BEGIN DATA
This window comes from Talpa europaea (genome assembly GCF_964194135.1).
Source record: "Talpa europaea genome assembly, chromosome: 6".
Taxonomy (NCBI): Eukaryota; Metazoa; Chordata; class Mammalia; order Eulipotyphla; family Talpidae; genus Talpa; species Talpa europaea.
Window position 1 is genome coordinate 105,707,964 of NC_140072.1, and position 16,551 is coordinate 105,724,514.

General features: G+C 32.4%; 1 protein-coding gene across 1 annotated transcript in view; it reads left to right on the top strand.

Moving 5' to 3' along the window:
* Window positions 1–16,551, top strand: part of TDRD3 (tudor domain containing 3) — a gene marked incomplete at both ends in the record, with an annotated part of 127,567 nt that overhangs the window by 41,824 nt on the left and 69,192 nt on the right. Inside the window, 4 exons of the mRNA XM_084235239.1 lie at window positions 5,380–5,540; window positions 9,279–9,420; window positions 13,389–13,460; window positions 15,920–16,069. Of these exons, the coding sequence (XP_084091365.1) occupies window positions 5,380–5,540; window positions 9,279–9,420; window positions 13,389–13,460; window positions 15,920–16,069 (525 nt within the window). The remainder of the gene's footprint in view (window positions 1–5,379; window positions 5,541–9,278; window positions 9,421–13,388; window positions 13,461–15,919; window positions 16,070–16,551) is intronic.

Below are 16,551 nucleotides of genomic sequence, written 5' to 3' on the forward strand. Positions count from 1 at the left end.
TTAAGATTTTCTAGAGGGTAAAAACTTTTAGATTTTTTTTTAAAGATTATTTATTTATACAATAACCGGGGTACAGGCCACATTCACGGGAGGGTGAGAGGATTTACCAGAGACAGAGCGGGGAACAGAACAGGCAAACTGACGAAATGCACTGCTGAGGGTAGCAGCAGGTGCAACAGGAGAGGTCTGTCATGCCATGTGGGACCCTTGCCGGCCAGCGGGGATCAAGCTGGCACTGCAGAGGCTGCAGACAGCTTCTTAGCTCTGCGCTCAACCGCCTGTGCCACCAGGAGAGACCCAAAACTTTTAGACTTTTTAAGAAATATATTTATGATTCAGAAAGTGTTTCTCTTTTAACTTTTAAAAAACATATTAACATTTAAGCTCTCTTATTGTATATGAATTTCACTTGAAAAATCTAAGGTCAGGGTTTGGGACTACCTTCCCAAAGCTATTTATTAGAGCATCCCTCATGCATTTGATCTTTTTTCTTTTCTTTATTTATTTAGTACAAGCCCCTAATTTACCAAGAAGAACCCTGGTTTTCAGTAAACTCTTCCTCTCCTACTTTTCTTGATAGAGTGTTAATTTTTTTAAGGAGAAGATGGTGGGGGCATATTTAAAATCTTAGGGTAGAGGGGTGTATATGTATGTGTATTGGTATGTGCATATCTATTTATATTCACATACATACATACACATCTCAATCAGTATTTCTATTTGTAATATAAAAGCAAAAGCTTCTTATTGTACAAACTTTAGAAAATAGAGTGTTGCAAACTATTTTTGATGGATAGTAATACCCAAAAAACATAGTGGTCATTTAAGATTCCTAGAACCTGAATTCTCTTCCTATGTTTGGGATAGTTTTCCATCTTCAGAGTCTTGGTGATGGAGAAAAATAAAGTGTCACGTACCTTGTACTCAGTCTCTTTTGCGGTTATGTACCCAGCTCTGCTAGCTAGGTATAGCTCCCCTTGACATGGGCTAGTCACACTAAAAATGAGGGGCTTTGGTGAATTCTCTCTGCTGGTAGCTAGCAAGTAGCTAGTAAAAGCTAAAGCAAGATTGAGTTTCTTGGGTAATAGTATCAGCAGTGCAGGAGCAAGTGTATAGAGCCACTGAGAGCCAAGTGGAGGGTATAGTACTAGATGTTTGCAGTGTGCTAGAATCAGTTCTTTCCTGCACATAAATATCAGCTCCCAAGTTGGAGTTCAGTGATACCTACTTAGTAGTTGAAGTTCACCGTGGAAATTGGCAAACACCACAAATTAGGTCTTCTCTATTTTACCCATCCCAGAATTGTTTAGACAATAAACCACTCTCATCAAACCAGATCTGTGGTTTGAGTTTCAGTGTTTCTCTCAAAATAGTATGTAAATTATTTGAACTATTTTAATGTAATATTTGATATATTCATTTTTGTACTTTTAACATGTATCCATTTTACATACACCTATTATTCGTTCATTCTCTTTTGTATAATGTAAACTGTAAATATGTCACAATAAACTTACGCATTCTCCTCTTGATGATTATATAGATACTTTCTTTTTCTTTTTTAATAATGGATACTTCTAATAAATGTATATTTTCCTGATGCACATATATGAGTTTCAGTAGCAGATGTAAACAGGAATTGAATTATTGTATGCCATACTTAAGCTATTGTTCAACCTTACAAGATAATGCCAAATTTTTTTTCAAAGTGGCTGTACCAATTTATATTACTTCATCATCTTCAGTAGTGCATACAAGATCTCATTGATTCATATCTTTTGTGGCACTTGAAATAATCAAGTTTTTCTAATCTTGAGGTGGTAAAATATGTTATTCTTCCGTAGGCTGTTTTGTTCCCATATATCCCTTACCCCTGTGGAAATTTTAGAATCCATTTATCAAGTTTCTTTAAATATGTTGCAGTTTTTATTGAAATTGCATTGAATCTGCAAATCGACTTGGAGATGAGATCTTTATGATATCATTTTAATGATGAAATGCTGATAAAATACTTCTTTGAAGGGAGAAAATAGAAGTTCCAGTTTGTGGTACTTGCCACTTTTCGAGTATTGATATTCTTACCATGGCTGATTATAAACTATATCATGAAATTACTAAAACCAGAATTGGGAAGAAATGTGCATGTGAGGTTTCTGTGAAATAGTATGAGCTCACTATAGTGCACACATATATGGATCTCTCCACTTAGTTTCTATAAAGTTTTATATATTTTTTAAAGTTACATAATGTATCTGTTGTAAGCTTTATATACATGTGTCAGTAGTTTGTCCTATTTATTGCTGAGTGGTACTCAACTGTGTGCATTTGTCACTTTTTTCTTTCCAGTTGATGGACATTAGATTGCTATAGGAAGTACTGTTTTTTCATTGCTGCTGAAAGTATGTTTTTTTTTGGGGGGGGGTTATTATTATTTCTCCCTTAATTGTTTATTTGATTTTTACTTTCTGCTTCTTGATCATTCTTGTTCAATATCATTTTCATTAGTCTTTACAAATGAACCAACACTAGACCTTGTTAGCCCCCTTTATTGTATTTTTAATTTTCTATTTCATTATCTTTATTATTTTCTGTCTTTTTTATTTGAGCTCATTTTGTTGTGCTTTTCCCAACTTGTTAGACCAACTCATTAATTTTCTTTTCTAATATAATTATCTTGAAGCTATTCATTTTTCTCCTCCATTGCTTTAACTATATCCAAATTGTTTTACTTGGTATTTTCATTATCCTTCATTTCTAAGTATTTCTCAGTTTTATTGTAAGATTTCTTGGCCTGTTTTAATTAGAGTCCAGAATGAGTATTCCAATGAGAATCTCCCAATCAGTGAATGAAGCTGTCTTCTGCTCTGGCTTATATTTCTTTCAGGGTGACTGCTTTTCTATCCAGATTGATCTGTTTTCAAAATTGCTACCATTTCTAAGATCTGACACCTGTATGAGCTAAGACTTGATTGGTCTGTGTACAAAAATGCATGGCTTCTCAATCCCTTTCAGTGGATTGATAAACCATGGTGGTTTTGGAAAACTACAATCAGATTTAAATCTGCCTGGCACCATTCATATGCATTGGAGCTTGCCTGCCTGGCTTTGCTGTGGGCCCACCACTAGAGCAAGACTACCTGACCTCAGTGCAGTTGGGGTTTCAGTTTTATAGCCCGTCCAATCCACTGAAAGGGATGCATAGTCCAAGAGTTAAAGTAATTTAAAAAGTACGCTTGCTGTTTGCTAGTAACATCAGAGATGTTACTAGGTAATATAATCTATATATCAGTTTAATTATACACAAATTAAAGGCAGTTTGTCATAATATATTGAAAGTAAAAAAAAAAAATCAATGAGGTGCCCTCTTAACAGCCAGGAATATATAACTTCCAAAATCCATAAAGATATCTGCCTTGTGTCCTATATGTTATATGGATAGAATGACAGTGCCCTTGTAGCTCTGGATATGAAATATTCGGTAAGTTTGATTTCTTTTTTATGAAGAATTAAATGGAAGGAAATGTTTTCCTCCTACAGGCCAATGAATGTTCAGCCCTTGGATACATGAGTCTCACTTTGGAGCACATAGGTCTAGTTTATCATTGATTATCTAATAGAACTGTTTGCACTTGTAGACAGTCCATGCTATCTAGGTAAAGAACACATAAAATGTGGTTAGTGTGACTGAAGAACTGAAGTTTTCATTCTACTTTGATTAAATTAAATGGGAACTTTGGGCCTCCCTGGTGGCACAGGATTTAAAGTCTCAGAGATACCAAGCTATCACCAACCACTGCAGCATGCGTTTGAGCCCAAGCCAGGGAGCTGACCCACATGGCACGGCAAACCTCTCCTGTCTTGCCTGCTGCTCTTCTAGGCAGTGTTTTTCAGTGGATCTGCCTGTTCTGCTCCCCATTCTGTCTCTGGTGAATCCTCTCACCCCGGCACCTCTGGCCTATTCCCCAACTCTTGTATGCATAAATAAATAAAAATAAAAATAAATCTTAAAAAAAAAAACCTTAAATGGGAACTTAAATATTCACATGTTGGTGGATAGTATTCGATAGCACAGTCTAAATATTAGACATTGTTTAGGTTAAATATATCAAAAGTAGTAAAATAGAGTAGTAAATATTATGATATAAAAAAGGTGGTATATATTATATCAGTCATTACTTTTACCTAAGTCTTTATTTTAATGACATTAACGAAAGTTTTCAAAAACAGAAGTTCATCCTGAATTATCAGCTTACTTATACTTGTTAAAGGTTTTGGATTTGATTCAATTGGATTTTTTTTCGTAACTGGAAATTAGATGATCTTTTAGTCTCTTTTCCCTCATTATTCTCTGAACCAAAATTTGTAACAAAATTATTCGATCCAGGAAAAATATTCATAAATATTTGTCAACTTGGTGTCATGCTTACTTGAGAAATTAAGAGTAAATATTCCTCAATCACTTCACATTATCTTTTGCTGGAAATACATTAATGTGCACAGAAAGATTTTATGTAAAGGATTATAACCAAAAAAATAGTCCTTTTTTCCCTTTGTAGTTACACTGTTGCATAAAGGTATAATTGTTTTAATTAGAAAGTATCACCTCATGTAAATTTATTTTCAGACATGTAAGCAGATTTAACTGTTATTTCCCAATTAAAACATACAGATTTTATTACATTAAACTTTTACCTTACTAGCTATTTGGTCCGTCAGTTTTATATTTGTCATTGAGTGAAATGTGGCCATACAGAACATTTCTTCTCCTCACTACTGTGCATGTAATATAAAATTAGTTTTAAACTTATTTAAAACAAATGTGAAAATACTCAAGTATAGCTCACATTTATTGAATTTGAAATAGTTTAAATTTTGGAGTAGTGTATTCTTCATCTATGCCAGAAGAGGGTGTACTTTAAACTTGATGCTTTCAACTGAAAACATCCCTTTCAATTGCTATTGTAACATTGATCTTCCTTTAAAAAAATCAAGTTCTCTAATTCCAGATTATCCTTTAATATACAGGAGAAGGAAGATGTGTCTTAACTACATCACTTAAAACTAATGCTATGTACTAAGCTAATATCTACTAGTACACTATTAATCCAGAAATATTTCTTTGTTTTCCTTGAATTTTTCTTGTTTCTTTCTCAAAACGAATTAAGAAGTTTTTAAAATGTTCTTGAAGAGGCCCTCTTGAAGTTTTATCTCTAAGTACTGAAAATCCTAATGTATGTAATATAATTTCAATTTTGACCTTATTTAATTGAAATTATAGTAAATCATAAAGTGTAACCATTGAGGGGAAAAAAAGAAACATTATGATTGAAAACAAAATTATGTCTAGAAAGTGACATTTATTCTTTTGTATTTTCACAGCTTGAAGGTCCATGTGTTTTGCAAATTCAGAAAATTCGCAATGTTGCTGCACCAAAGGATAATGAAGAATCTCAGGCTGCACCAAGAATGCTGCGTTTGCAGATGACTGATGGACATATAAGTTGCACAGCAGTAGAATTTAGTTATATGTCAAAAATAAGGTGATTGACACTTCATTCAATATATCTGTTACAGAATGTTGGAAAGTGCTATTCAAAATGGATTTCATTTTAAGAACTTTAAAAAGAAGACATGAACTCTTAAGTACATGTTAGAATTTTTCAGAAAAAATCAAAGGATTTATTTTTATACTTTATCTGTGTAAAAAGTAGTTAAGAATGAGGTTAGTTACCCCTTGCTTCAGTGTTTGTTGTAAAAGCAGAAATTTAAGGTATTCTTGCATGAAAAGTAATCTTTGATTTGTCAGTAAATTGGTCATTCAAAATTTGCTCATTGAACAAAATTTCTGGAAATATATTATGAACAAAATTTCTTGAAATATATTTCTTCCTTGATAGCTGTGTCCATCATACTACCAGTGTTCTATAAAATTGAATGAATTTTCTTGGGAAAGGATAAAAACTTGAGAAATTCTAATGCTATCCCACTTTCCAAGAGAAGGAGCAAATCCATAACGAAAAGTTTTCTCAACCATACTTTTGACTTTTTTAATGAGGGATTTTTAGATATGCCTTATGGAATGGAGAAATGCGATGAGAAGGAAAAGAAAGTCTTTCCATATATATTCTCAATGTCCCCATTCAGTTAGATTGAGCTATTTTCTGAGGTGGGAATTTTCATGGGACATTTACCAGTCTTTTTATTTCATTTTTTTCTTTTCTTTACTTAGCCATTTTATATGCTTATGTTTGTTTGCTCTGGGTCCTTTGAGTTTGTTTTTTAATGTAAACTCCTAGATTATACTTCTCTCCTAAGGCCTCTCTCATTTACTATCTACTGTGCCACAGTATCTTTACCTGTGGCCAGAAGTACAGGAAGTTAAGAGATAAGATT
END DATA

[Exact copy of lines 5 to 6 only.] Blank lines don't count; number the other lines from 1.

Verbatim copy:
General features: G+C 32.4%; 1 protein-coding gene across 1 annotated transcript in view; it reads left to right on the top strand.

Moving 5' to 3' along the window: